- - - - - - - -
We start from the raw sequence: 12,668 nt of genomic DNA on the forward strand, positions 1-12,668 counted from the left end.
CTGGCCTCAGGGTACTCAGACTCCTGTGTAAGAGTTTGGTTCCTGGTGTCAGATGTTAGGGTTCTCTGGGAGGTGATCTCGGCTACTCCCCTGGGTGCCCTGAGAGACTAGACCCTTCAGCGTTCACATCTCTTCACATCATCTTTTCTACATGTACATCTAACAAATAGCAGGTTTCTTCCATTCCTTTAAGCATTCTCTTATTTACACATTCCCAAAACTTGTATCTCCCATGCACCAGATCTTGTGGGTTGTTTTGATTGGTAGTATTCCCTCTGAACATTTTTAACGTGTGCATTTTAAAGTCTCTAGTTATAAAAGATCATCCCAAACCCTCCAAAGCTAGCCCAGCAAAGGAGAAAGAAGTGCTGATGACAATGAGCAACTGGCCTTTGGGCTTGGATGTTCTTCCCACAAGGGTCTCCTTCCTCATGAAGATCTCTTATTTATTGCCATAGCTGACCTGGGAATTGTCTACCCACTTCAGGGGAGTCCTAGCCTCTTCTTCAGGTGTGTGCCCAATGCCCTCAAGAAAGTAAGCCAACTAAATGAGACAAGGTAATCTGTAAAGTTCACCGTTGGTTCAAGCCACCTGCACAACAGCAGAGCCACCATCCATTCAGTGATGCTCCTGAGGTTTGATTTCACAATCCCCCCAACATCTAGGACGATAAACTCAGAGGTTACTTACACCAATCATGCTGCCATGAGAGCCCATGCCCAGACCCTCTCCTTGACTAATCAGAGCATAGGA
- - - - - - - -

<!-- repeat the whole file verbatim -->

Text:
We start from the raw sequence: 12,668 nt of genomic DNA on the forward strand, positions 1-12,668 counted from the left end.
CTGGCCTCAGGGTACTCAGACTCCTGTGTAAGAGTTTGGTTCCTGGTGTCAGATGTTAGGGTTCTCTGGGAGGTGATCTCGGCTACTCCCCTGGGTGCCCTGAGAGACTAGACCCTTCAGCGTTCACATCTCTTCACATCATCTTTTCTACATGTACATCTAACAAATAGCAGGTTTCTTCCATTCCTTTAAGCATTCTCTTATTTACACATTCCCAAAACTTGTATCTCCCATGCACCAGATCTTGTGGGTTGTTTTGATTGGTAGTATTCCCTCTGAACATTTTTAACGTGTGCATTTTAAAGTCTCTAGTTATAAAAGATCATCCCAAACCCTCCAAAGCTAGCCCAGCAAAGGAGAAAGAAGTGCTGATGACAATGAGCAACTGGCCTTTGGGCTTGGATGTTCTTCCCACAAGGGTCTCCTTCCTCATGAAGATCTCTTATTTATTGCCATAGCTGACCTGGGAATTGTCTACCCACTTCAGGGGAGTCCTAGCCTCTTCTTCAGGTGTGTGCCCAATGCCCTCAAGAAAGTAAGCCAACTAAATGAGACAAGGTAATCTGTAAAGTTCACCGTTGGTTCAAGCCACCTGCACAACAGCAGAGCCACCATCCATTCAGTGATGCTCCTGAGGTTTGATTTCACAATCCCCCCAACATCTAGGACGATAAACTCAGAGGTTACTTACACCAATCATGCTGCCATGAGAGCCCATGCCCAGACCCTCTCCTTGACTAATCAGAGCATAGGA